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What Happens When Cities Ban Natural Gas?

An increasing number of West Coast cities are banning natural gas, citing environmental concerns. Natural gas is a contributor to carbon emissions, and proponents of natural gas bans say that requiring electricity in buildings offers a green solution that can reduce emissions over the long term. While natural gas can be used to fuel an electric supply, renewable sources such as solar and wind are also increasingly used.

A Push Toward Renewable Energy in Cities

The most recent entrant is San Jose, CA, which banned natural gas infrastructure in new homes. Approximately 12% of all greenhouse gases come from buildings, including homes.

According to industry publication Smart Cities Dive, the buildings themselves have to contain electrical infrastructure. The residential parking spaces within the San Jose city limits must also have the capacity for electric vehicles (EVs). They are mandated to have 20% EV-ready parking spaces and a minimum of 10% of the space reserved for EV supply equipment (to charge and service the EVs).

Proponents of EVs argue that driving them, rather than conventional gas-fueled cars, also cuts down on carbon emissions. Electricity can also eventually be obtained from solar, wind, and other clean energy sources.

San Jose, at the heart of Silicon Valley, is the largest U.S. city to ban natural gas, but it’s not the only one. Berkeley, CA, has also passed a ban, and many larger cities are transitioning away from fossil fuel heat such as oil. Seattle has a proposed tax on providers of heating oil.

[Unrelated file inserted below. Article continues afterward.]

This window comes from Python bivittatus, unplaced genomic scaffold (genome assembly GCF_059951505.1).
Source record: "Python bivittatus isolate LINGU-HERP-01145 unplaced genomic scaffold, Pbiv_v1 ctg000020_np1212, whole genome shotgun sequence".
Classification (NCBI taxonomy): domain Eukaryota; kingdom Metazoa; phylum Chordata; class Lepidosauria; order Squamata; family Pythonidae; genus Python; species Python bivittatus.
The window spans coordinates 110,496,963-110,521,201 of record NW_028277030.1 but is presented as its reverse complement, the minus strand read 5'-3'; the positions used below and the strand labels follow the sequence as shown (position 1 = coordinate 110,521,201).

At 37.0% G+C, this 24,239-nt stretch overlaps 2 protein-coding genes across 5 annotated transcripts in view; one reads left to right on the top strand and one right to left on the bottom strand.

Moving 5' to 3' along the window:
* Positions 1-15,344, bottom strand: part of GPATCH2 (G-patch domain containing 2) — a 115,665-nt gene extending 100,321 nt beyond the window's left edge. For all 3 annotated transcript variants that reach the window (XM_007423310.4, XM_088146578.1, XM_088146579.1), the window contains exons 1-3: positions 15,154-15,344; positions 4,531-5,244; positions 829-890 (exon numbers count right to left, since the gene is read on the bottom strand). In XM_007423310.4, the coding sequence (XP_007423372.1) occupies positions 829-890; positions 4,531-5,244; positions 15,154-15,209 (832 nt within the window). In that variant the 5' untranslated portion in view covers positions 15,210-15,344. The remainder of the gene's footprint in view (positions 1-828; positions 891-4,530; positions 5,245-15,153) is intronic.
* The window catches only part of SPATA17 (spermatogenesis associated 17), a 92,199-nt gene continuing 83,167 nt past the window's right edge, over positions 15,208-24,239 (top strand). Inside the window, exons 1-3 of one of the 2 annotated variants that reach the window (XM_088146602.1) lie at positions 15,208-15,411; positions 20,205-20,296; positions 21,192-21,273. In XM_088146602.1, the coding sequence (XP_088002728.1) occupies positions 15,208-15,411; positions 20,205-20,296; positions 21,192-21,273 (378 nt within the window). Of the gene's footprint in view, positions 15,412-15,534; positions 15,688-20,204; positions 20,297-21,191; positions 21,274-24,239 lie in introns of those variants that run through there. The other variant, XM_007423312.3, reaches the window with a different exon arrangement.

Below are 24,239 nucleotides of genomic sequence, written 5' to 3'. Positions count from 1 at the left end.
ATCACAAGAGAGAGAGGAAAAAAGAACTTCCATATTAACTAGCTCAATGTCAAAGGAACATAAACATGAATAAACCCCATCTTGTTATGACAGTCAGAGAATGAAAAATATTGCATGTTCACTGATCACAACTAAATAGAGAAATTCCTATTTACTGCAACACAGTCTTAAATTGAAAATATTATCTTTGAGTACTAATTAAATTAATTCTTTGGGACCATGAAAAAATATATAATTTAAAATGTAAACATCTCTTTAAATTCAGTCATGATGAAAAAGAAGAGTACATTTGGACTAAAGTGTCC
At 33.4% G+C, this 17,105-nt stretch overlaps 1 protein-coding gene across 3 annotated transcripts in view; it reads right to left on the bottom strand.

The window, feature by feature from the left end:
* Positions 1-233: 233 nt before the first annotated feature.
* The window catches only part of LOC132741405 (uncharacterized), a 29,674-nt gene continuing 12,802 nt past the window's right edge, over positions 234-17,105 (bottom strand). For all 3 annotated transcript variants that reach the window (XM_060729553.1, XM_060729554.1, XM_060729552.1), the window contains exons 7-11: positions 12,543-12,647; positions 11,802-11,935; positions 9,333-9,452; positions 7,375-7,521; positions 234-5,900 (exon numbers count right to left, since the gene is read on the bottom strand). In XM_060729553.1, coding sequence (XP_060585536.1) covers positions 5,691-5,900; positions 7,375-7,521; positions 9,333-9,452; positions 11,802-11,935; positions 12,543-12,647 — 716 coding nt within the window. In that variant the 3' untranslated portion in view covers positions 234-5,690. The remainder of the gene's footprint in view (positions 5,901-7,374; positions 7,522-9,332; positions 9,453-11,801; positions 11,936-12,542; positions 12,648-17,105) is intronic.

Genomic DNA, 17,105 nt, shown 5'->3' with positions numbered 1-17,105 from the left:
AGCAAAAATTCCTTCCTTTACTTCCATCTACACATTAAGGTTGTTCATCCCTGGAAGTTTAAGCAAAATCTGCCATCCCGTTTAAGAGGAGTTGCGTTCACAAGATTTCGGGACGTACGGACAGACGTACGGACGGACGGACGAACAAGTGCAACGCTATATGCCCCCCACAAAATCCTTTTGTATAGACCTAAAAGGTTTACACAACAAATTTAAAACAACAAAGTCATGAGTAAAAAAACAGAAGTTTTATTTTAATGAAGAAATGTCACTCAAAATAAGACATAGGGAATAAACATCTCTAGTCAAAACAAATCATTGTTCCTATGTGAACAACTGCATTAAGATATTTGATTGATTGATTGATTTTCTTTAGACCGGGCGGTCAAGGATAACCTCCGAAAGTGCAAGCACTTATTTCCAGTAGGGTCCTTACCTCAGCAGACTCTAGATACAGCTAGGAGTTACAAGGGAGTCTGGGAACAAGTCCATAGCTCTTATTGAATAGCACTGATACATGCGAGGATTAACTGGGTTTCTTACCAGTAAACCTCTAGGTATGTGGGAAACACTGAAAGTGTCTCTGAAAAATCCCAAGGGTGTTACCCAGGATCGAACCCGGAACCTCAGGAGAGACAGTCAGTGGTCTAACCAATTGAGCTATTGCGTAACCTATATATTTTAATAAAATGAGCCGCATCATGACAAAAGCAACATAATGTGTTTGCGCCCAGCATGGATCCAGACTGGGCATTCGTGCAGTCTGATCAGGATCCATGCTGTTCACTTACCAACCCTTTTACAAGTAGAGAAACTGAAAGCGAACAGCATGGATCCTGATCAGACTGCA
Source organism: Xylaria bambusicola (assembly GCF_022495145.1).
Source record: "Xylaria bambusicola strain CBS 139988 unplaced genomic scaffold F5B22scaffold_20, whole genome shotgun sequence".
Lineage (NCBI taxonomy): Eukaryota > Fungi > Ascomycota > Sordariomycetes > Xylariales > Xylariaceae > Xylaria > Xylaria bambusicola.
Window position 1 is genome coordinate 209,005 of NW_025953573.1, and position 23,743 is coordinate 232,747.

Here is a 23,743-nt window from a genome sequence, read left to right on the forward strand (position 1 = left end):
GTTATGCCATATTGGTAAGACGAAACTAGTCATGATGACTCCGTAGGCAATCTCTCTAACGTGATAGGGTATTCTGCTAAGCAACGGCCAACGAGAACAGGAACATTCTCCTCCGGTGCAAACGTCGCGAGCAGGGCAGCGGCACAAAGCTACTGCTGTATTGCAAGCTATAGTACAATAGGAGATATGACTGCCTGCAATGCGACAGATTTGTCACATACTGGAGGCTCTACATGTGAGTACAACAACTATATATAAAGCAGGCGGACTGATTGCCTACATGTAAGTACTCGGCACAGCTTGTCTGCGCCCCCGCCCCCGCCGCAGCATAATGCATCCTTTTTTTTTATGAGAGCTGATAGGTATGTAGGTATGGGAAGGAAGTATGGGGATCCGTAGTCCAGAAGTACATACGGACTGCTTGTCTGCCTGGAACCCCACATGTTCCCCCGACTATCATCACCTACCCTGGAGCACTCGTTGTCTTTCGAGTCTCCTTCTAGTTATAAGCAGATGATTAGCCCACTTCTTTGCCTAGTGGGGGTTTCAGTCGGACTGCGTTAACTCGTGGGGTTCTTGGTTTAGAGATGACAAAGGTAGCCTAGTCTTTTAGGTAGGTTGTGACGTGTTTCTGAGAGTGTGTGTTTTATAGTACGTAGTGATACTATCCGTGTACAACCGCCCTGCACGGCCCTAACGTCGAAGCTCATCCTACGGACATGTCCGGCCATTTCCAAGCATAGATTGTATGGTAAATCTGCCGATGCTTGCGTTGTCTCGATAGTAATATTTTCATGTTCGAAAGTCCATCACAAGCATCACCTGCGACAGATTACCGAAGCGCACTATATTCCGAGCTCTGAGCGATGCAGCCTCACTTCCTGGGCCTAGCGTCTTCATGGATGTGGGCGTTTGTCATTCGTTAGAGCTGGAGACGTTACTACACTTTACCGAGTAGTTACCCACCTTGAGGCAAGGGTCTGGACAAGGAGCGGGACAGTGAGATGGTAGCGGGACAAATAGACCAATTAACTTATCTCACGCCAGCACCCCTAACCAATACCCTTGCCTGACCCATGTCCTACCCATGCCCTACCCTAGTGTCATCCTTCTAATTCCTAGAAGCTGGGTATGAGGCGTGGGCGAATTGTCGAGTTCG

Other larger cities, such as San Francisco and Chicago, have ambitious plans to transition to renewable energy sources. In San Francisco, the mayor has proposed a measure that would require buildings of more than 50,000 square feet to get all their energy from renewable sources by 2030. Chicago has committed to all-renewable sources, citywide, by 2035.

Implications for Businesses Vary

What are the implications for businesses?

First, the mandate to ban natural gas does not apply to all businesses at this point. The San Jose move, for example, applies to residential construction. The San Francisco move would apply only to large office buildings.

Still, the bans do illustrate a growing move to 1) cut down on energy sources viewed as contributing toward carbon emissions and 2) transition to renewable sources such as solar and wind. For businesses already embracing these moves or engaged in them, these measures are good news. For other businesses, it may be a harbinger of future transitions in energy supply.

Second, if the trends the bans illustrate continue to gain support, the energy costs of doing business may go up, at least in the short term. Natural gas carries a lower price than electricity, and proponents argue that it delivers energy more efficiently.

Because of the relatively low costs of natural gas, major energy companies such as ExxonMobil, BP, and Shell have put considerable resources toward producing more. Industry proponents argue that new methods of production have reduced emissions.

Currently, utility companies around the country obtain roughly 35% of their energy from natural gas.